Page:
There are ten trees in total, and each has about four or five policies to unlock within them, but you'd be hard-pressed to unlock them all. "If you fill 6 out of the 10 trees, fill 'em all up, that unlocks a world wonder called Utopia. It's the biggest wonder in the game. If you build it, and no one stops you from building it, that will win a culture victory," Shirk said. "Before in Civilization IV, it was about maintaining the top 3 cities that have the most culture output, [lead designer] Jon [Schafer] really wanted to do something cool with culture and make it something that you can really strive for."

One example given of a social policy was that under the Tradition tree is a policy called Aristocracy, which gives +33 percent bonus to building wonders. The goal is for these policies to be important for everybody, and not just the culture players. "Even if you weren't going for a culture victory, if you're going for the military path or the science path, these are really powerful modifications that make your civilization really, really unique," said Shirk.

City-states are another great innovation, but it was revealed that these NPC single-city civilizations will figure prominently into the Diplomatic victory condition. "City States have votes, too. If you have a city-state that's been conquered by another civ, and you liberate them from that other civ, you're almost guaranteed a vote in the U.N.," Shirk said. Gone are the days of massive vote numbers in the U.N. tied to population; every civ and city state gets only one vote. This makes befriending the city-states very important if you want to secure a Diplomatic victory.

The Science victory, where you build a spaceship to reach the stars and win the game, is probably the most similar to all the previous Civs. "One of the small differences that we added in is that when you build your spaceship parts, they have to be driven by truck to the capital for assembly," Shirk told me. "So there is always that little bit of possibility of killing something out in the open to stop someone from achieving a space race victory."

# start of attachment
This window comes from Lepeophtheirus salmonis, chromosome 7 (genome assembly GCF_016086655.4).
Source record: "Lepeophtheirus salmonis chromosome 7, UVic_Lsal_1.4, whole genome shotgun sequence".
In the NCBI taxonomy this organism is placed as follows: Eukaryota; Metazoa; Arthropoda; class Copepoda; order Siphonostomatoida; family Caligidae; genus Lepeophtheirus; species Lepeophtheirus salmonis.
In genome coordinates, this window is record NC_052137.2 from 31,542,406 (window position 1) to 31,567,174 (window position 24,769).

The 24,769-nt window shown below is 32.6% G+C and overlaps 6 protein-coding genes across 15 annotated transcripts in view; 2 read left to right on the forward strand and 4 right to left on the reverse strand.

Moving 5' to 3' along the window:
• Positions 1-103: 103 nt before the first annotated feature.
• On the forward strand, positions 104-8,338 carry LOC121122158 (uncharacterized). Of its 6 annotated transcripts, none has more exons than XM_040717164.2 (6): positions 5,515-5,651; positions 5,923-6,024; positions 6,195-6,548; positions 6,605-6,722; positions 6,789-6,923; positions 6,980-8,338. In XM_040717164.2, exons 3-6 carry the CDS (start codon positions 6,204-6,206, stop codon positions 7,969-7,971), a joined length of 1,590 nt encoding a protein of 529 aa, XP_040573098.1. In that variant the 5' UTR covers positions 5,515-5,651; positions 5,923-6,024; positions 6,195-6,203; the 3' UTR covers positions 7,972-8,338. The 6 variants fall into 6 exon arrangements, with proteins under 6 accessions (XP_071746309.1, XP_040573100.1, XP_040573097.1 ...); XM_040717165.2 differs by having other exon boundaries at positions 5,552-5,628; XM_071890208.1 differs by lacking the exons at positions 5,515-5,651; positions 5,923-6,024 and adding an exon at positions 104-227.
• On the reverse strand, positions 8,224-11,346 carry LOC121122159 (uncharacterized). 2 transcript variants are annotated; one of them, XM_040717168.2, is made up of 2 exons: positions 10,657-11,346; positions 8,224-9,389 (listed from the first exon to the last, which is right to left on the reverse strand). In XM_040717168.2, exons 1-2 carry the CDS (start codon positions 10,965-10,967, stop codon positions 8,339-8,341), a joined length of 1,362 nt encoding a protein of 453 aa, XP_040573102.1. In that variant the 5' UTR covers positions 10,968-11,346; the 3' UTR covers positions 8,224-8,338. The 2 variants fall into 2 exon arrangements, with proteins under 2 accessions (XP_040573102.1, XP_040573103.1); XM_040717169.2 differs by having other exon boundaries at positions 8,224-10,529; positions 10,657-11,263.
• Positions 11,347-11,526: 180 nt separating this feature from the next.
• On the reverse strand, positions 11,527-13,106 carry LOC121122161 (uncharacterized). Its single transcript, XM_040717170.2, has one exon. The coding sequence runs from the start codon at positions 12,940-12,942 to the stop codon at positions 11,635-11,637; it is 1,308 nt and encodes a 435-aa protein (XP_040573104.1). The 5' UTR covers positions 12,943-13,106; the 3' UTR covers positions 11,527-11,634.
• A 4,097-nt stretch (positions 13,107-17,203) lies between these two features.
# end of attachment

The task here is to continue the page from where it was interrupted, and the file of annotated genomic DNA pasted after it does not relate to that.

We got to see this in action during the demo. Playing as Rome, we used a gunship helicopter unit to scope out Montezuma's territory and saw that he was trucking the last spaceship part, the cockpit, to his capital of Tenochitlan. Because he's deployed quite a defensive position, with anti-tank guns and SAM units entrenched on a mountain range, there's no way that the Romans could take the capital through conventional weapons. That left only one possibility: Nuke 'em back to the Stone Age.

The ICBM blast animation was impressive, filling the screen with white light and leaving a huge mushroom cloud over what was left of the Aztec capital. Tanks that were conveniently placed outside the blast range of the nuke then steamrolled into the city and captured it. Oh, and the spaceship cockpit was incinerated, stopping Montezuma's space victory in its tracks.

I can't wait to get my hands on this game and try some of these tactics out for myself. Civilization V is out for the PC on September 21st, available on Steam.

Keep track of all our E3 2010 coverage here.